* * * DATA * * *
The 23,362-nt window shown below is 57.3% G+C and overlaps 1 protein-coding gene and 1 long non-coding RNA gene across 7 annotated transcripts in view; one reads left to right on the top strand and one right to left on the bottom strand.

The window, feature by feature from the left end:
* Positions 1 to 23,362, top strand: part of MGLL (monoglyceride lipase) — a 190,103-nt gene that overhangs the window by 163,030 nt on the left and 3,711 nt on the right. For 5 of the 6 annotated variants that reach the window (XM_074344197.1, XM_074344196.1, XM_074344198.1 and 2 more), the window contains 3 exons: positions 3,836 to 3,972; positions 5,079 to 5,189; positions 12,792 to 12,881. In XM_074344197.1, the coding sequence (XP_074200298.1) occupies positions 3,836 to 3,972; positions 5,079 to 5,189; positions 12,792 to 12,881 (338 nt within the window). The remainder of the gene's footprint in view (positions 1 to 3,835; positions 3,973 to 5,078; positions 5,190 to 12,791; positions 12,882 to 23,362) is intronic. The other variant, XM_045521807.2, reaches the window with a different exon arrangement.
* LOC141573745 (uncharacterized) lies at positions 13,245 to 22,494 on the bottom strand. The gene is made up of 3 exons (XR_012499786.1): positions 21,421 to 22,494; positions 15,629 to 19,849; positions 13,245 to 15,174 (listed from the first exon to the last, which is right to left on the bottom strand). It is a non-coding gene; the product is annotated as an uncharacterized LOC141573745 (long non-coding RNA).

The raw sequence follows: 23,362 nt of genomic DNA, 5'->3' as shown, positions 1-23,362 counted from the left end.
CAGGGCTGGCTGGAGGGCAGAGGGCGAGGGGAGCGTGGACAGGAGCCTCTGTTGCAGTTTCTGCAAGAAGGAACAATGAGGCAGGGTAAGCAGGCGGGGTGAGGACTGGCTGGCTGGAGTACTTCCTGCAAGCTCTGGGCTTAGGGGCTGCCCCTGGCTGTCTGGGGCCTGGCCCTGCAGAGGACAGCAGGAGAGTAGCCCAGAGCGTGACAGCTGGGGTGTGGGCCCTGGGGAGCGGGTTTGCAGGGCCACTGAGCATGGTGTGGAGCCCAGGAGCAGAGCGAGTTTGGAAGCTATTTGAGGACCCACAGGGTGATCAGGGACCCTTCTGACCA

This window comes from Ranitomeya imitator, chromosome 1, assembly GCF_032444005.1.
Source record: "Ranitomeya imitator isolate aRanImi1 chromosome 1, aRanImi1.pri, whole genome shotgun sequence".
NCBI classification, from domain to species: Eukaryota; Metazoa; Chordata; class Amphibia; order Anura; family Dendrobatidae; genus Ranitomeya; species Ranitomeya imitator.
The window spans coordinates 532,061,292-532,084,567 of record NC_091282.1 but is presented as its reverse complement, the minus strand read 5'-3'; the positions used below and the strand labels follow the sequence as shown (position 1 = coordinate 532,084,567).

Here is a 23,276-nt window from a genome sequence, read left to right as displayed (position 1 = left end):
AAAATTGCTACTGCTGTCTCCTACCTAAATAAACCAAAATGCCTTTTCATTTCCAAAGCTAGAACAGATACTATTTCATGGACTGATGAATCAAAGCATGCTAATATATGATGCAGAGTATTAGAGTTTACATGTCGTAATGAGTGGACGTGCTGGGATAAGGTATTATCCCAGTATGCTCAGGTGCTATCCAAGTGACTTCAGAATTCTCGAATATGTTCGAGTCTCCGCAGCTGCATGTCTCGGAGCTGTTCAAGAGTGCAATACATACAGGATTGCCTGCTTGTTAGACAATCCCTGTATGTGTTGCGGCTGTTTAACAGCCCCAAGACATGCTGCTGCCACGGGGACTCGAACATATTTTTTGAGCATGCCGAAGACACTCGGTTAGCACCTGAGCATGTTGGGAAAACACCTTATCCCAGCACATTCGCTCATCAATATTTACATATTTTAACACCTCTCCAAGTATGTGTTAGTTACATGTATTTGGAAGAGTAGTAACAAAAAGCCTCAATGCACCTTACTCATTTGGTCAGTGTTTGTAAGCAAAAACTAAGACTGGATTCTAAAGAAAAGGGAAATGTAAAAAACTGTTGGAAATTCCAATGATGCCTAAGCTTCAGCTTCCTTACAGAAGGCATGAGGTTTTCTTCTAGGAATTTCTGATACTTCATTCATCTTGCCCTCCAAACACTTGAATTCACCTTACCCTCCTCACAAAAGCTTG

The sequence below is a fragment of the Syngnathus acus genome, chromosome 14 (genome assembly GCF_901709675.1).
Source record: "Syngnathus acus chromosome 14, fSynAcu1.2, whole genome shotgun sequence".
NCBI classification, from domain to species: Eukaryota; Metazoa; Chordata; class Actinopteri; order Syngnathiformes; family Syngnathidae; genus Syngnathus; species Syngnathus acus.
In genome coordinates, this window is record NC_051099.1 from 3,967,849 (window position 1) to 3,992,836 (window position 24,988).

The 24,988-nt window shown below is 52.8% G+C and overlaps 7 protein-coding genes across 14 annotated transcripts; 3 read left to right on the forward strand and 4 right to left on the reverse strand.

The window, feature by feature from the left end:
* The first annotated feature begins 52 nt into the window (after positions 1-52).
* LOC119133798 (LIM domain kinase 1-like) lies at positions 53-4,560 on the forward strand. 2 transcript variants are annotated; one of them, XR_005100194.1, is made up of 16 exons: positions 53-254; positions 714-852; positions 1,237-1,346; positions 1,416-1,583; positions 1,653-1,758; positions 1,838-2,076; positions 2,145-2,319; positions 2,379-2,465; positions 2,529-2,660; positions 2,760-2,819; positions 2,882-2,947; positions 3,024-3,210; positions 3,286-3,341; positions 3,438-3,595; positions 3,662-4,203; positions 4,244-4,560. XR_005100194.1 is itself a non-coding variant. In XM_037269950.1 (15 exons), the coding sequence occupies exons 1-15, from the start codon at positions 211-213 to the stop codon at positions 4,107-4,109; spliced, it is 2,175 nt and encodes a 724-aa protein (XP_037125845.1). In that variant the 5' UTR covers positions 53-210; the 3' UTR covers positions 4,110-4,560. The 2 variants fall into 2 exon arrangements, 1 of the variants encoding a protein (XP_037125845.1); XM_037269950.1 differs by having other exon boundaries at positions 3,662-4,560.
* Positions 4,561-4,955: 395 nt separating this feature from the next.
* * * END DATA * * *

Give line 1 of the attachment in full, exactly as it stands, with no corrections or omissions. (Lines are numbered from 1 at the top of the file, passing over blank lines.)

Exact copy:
The 23,362-nt window shown below is 57.3% G+C and overlaps 1 protein-coding gene and 1 long non-coding RNA gene across 7 annotated transcripts in view; one reads left to right on the top strand and one right to left on the bottom strand.